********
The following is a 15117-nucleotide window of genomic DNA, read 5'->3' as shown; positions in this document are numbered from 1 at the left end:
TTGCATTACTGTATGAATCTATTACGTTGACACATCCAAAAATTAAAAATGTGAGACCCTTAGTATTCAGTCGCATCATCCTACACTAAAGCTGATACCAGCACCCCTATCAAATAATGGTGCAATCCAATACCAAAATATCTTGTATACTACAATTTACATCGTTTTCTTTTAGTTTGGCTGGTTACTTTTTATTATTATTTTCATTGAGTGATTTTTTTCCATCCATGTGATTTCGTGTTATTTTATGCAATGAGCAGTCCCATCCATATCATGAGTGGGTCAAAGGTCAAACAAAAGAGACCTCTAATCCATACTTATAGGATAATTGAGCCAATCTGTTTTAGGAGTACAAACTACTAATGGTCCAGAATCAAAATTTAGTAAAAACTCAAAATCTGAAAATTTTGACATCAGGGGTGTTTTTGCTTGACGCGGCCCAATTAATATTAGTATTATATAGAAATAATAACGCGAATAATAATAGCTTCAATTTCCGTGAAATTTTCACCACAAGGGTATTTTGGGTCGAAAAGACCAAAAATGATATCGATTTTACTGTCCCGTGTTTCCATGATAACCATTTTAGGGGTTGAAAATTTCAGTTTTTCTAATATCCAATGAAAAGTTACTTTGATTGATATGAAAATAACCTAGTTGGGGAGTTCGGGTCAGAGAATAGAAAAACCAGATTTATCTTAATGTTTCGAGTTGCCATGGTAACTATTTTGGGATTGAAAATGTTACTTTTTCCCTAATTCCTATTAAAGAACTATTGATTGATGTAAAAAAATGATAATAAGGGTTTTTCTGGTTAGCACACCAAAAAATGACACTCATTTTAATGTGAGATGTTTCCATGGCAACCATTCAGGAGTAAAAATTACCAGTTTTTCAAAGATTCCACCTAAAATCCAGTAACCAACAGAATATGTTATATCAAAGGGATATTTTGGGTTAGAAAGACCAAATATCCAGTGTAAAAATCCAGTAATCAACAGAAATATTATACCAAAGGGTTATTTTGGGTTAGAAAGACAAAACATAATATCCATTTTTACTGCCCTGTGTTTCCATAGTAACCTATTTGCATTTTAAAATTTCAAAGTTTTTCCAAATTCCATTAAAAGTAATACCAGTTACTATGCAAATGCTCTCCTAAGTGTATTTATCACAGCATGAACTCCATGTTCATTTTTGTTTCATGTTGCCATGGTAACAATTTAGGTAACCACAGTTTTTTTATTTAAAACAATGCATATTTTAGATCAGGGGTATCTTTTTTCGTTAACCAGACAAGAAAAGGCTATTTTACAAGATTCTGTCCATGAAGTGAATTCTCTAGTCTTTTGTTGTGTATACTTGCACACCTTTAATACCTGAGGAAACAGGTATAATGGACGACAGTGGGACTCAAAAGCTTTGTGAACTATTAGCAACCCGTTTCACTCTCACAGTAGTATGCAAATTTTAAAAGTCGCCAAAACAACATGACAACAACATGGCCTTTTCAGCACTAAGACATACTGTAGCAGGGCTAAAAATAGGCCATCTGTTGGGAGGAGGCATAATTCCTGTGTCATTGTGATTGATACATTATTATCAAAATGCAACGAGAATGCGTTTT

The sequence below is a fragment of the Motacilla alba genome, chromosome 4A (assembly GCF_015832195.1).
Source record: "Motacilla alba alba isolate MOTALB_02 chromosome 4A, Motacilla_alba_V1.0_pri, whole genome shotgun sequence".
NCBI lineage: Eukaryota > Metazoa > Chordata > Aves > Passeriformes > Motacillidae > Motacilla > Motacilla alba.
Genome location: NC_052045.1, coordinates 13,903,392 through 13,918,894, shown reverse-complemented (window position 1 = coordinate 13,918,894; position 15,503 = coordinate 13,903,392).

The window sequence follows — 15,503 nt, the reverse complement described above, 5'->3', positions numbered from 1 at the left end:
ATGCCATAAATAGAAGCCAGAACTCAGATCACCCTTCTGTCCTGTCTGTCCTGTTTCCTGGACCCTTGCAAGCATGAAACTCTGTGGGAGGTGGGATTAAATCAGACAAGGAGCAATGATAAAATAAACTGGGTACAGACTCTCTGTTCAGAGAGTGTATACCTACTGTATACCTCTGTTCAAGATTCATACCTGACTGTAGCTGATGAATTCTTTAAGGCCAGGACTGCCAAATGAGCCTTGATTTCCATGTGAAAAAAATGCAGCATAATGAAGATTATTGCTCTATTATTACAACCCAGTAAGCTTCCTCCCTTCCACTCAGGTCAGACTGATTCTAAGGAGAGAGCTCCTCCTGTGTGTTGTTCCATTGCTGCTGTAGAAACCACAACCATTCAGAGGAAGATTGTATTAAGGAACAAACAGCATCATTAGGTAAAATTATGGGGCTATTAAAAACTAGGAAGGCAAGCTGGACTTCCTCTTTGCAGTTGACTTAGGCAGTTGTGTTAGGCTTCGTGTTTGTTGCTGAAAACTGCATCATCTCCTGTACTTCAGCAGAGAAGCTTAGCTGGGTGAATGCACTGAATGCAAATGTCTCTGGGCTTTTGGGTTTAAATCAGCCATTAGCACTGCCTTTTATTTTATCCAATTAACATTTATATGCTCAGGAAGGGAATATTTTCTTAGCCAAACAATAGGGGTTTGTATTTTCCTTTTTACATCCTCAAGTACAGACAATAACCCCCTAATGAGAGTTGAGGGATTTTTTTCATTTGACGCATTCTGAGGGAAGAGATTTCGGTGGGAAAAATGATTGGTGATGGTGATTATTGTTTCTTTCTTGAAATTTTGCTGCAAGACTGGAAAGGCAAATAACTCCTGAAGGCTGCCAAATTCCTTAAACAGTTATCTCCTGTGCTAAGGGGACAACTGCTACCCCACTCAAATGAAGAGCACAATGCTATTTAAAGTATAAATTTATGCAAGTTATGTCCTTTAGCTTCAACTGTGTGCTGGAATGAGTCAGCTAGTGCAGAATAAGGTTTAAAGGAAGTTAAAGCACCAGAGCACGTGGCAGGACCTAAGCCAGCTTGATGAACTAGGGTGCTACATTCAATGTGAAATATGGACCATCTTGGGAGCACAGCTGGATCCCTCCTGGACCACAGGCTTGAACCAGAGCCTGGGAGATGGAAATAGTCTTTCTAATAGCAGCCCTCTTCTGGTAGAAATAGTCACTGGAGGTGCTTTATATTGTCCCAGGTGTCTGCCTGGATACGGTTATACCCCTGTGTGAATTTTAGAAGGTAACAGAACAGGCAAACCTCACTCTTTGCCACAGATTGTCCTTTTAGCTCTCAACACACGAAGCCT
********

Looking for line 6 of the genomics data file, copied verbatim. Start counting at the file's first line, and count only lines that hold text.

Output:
Genome location: NC_052045.1, coordinates 13,903,392 through 13,918,894, shown reverse-complemented (window position 1 = coordinate 13,918,894; position 15,503 = coordinate 13,903,392).